General Cleaning Issues - Floorcare, car valeting, buying and selling businesses, pricing, staffing, market research, etc.
New sofas showing their age. How do I clean them?
Posted by LisaE (LisaE), 28 August 2003About a week after we bought our cream-coloured cloth-fabric sofas they started looking very dirty. Nothing has been spilt on them; it's from people just sitting on them. I wondered if this was a result of the ScotchGuard they were treated with. Perhaps it attracts dirt? Does anyone know? The problem is that it's relatively uniform, not just one small area...covered with a dark "something". And it's affected all three pieces in the same manner.
Regardless, I am looking a a cleaner. Something I can use on them periodically. Would you recommend a machine? Would you recommend a sprayed-on/wiped-off product? Because they are in a reception area where our clients come, they need to be kept spotless on a daily basis.
(Trust me, if I knew this was going to happen I would have opted for leather.)
Posted by woodman (woodman), 28 August 2003Hi Lisa
First things first, if you feel that the sofa is wearing / soiling prematurely and as you noticed it after only after one week we can assume that it is,then you should contact the retailer or suppliers of the furniture and register a complaint.Don't worry if you think you have waited too long to call, register it any way and keep a note of when you called and when you first noticed the soiling building up.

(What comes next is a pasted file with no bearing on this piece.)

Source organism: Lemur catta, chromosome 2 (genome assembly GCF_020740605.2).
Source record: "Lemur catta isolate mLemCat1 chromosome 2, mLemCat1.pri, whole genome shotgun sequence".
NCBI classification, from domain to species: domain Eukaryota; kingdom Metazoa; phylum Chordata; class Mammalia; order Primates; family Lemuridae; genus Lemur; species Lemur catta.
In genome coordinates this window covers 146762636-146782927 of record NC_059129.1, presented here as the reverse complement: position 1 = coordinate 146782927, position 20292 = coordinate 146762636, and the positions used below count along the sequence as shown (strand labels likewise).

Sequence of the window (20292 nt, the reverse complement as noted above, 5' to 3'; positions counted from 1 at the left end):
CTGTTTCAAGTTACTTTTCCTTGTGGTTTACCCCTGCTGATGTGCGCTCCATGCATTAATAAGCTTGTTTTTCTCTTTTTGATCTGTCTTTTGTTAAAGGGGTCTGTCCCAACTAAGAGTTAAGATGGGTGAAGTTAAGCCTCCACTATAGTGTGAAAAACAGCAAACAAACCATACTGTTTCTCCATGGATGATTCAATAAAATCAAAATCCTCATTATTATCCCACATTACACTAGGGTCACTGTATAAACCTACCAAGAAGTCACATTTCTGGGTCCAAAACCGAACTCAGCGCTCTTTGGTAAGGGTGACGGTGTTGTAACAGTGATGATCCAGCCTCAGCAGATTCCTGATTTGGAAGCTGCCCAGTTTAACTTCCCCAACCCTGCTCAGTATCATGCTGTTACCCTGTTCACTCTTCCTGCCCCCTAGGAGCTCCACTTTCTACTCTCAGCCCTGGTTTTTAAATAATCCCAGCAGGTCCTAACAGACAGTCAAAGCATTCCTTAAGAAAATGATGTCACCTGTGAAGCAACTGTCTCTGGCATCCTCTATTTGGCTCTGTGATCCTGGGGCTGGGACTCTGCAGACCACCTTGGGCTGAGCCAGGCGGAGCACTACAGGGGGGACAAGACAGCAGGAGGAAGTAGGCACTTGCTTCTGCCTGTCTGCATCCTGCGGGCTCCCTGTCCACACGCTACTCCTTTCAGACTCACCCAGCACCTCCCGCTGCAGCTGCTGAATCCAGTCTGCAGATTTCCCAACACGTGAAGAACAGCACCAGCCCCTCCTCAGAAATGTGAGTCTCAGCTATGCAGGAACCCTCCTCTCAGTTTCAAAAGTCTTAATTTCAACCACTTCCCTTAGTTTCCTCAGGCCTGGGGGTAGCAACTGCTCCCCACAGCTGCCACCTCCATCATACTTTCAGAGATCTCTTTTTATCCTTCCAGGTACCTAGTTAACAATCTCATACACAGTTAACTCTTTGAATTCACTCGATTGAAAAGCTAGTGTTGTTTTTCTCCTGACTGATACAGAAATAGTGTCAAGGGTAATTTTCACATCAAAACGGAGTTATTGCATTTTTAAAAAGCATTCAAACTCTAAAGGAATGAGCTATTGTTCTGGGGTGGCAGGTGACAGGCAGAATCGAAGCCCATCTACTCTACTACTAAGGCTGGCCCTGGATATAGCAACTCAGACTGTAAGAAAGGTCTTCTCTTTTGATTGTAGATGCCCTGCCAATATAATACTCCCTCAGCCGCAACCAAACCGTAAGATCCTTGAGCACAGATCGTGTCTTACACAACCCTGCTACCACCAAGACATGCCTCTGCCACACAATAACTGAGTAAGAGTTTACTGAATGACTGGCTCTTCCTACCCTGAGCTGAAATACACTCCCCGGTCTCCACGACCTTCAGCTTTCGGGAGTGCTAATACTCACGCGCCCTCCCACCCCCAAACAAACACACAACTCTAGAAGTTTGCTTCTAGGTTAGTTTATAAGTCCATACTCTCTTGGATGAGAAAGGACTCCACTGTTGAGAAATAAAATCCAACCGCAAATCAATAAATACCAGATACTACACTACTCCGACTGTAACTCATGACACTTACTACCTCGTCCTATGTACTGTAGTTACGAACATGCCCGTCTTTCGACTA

Stain proofing when incorrectly applied can cause the opposite to what its supposed to do and i'm afraid that if that is the case your sofa's will only go from bad to worse.
I certainly would not recommend you try and wet your sofas yourself as any manufacturers guarantee you might have will be invalidated by this action.
By attempting to clean and spot clean yourself you may find it re-soils even quicker.
Call in your local upholstery cleaner for advice ask him to carry out a report on his findings(you will have to pay for this) and submit this to the suppliers, they shoud then send round their own inspectors/cleaners.
In conclusion my advice is not to touch them until they have been inspected.
Posted by LisaE (LisaE), 28 August 2003Ugh. Not good news, but definitely a very good answer. Thank you for your advice.
Posted by Derek (Derek), 28 August 2003Hi Lisa
I endorse what Woodman has said entirely. Fabrics are causing the professional cleaners to do some headscratching too.
My advice is to make sure that you contact a cleaning Company who is either...
1. Recommended to you
2. Belongs to a recognised Trade body...Preferably both
Scotchgard was withdrawn from the market place three years ago although members of the Scotchcare network have, until recently, been using existing stock.
The Scotchgard name has become generic and it will probably be another product that has been used.
Resoiling can be, as Woodman has said, due to incorrect application.
Many retail outlets will sell on a protector to a customer and duly treat the items.
These items may have already been mill-treated therefore a double application is made and this can result in the fabric quickly attracting soil.
All mill treatments are fluorochemical protectors and if the retailer has used a silicone protection then two things happen.
1. Again a double application...resoiling problems.
2. The two different products react adversly with each other, in other words neither will work and therefore there is no protection.
Get the professional in....
I hope that this helps
Posted by LisaE (LisaE), 29 August 2003Helps tremendously, but sadly not the news I wanted. Not an easy fix, but it is an answer, and it is something that I can arm myself with when contacting the retailer. Thank you.
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